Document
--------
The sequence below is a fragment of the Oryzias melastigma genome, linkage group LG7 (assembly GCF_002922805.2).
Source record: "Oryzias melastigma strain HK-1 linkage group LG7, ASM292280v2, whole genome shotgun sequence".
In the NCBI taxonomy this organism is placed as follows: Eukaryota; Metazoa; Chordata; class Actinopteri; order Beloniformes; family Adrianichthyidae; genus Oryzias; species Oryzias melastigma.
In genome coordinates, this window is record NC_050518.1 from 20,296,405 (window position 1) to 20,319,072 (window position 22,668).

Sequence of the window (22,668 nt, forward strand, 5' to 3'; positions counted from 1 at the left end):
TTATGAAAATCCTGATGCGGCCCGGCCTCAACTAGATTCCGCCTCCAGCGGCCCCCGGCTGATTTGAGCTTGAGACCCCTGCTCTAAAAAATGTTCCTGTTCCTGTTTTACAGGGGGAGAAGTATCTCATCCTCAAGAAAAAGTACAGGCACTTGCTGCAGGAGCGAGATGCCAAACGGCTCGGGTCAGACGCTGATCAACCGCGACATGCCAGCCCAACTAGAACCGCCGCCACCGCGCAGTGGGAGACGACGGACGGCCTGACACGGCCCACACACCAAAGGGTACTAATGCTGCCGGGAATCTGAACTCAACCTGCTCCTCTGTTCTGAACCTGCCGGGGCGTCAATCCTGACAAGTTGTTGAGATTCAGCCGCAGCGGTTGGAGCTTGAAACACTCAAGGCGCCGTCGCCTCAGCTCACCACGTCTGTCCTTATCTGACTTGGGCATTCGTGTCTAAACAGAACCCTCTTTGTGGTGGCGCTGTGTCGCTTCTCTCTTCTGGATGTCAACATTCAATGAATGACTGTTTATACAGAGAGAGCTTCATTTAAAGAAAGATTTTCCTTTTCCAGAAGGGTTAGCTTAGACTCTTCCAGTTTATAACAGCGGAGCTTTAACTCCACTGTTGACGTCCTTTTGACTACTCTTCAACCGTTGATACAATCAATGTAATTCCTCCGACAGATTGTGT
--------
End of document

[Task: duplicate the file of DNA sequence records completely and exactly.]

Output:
The sequence below is a fragment of the Oryzias melastigma genome, linkage group LG7 (assembly GCF_002922805.2).
Source record: "Oryzias melastigma strain HK-1 linkage group LG7, ASM292280v2, whole genome shotgun sequence".
In the NCBI taxonomy this organism is placed as follows: Eukaryota; Metazoa; Chordata; class Actinopteri; order Beloniformes; family Adrianichthyidae; genus Oryzias; species Oryzias melastigma.
In genome coordinates, this window is record NC_050518.1 from 20,296,405 (window position 1) to 20,319,072 (window position 22,668).

Sequence of the window (22,668 nt, forward strand, 5' to 3'; positions counted from 1 at the left end):
TTATGAAAATCCTGATGCGGCCCGGCCTCAACTAGATTCCGCCTCCAGCGGCCCCCGGCTGATTTGAGCTTGAGACCCCTGCTCTAAAAAATGTTCCTGTTCCTGTTTTACAGGGGGAGAAGTATCTCATCCTCAAGAAAAAGTACAGGCACTTGCTGCAGGAGCGAGATGCCAAACGGCTCGGGTCAGACGCTGATCAACCGCGACATGCCAGCCCAACTAGAACCGCCGCCACCGCGCAGTGGGAGACGACGGACGGCCTGACACGGCCCACACACCAAAGGGTACTAATGCTGCCGGGAATCTGAACTCAACCTGCTCCTCTGTTCTGAACCTGCCGGGGCGTCAATCCTGACAAGTTGTTGAGATTCAGCCGCAGCGGTTGGAGCTTGAAACACTCAAGGCGCCGTCGCCTCAGCTCACCACGTCTGTCCTTATCTGACTTGGGCATTCGTGTCTAAACAGAACCCTCTTTGTGGTGGCGCTGTGTCGCTTCTCTCTTCTGGATGTCAACATTCAATGAATGACTGTTTATACAGAGAGAGCTTCATTTAAAGAAAGATTTTCCTTTTCCAGAAGGGTTAGCTTAGACTCTTCCAGTTTATAACAGCGGAGCTTTAACTCCACTGTTGACGTCCTTTTGACTACTCTTCAACCGTTGATACAATCAATGTAATTCCTCCGACAGATTGTGT